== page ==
More time passed, and she embraced her love of writing and continued with her fitness journey–this time, more deliberately, and with a healthier mindset; this led her to pursue and acquire certifications in personal training. For Erin, blog writing was therapeutic, not only for purposes of purging what resided in her mind for so long, but also because it allowed for adopting honesty more readily. Erin admitted a great deal of the writing was for her and what she needed at the time, but she also knew it could help others in need of hearing her story. It’s often difficult to put into words the transformation one experiences from having lived from one drink or one hit away to the next, to a life of openness, honesty, sharing, leading, and teaching. One might say it’s simply a matter of what habits you develop. For Erin, she’s motivated by the responses she receives from blog readers – either those seeking recovery or in recovery. Erin also speaks at national police training conventions, interviews, podcasts, and other forums where she can share her story and perspective on addiction.

Six years later, Erin is married, her blog readership is at an all-time high, she writes for the Huffington Post, has appeared on numerous press outlets, maintains an active schedule training clients, has run a few half-marathons, and continues to motivate others by sharing and working to improve herself.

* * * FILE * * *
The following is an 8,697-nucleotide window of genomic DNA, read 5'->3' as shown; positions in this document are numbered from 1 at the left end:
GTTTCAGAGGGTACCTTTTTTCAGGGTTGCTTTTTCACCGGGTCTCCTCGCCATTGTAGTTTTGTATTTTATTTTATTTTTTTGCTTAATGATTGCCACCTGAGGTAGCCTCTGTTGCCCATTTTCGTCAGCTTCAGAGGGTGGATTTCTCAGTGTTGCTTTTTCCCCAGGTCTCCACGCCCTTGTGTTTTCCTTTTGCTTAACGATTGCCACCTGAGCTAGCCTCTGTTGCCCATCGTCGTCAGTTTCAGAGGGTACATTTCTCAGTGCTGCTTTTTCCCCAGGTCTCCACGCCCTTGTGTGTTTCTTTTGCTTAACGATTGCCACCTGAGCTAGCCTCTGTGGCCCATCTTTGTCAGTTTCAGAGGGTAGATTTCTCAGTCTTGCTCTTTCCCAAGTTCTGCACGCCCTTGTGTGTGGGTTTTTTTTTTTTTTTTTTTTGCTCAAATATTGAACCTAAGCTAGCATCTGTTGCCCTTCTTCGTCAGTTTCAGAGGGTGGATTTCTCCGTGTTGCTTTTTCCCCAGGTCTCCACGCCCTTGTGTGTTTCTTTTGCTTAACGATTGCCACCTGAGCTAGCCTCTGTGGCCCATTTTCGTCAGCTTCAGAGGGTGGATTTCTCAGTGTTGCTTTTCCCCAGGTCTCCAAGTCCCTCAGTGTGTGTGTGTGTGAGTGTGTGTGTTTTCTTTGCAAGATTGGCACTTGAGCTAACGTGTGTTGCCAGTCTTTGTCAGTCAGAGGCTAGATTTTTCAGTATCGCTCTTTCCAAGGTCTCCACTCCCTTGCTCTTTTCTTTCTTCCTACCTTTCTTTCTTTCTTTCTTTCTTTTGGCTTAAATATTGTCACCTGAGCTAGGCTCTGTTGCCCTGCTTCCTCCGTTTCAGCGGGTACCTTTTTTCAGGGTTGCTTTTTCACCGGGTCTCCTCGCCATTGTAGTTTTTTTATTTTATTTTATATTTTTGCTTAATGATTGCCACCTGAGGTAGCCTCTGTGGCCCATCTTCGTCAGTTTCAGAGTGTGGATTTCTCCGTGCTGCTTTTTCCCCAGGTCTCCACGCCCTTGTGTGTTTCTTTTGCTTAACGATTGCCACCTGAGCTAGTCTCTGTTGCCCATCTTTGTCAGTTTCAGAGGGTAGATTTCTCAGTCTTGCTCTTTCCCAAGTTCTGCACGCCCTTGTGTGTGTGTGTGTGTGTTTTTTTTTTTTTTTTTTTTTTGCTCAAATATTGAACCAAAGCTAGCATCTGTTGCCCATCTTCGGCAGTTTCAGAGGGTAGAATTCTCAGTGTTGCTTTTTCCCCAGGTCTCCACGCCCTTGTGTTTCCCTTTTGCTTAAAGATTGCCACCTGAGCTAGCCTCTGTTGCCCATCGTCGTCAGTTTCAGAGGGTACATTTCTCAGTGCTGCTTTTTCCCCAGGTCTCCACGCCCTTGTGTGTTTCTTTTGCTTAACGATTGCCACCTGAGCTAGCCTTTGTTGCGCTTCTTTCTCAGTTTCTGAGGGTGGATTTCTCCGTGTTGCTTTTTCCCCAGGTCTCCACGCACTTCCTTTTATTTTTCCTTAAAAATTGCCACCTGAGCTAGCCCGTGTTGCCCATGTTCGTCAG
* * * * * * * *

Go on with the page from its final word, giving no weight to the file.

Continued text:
A note from the author

Being about change seems to be a common theme in recovery, and generally, in a progressive life.  As you have read in Erin Bahadur’s story, adversity is present all throughout life.  Becoming and being conscious of our motivations and predispositions allows for conscious, intentional action.  Perhaps one of the most challenging aspects about recovery is the requirement for disciplined, daily work on the self.  Some days, we are more disciplined than others.  Some days, we are energetic, other days, we are harder on ourselves.  When Erin first told me her story, I was inspired by her confrontation of fears, from taking the initial step to get help, to facing the consequences of her decisions, to recognizing patterns in her decisions and embracing and adopting change in her life.  Finally, I am encouraged by her openness and willingness to share as a means to help others (helping others is crucial, not only for continued recovery, but for making our world a better place).  Look for a contributing piece by Erin Bahadur, wherein she will discuss more about her perspective on addiction and how we might learn more about ourselves or those closest to us who may still be quietly suffering.


To the alcoholic or addict that still suffers:
I wish I could tell you there is a magic solution.  I haven’t found one.  However, I have found hope, in a world where I was sure it did not exist.  If you feel you need help, I encourage you to tell someone.  Anyone.  You may reach out to me at anytime, and I will listen and/or share my own experiences with you. Please also check out the first link at the bottom under “Spirit.”  You are not alone.


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Marcel Hernandez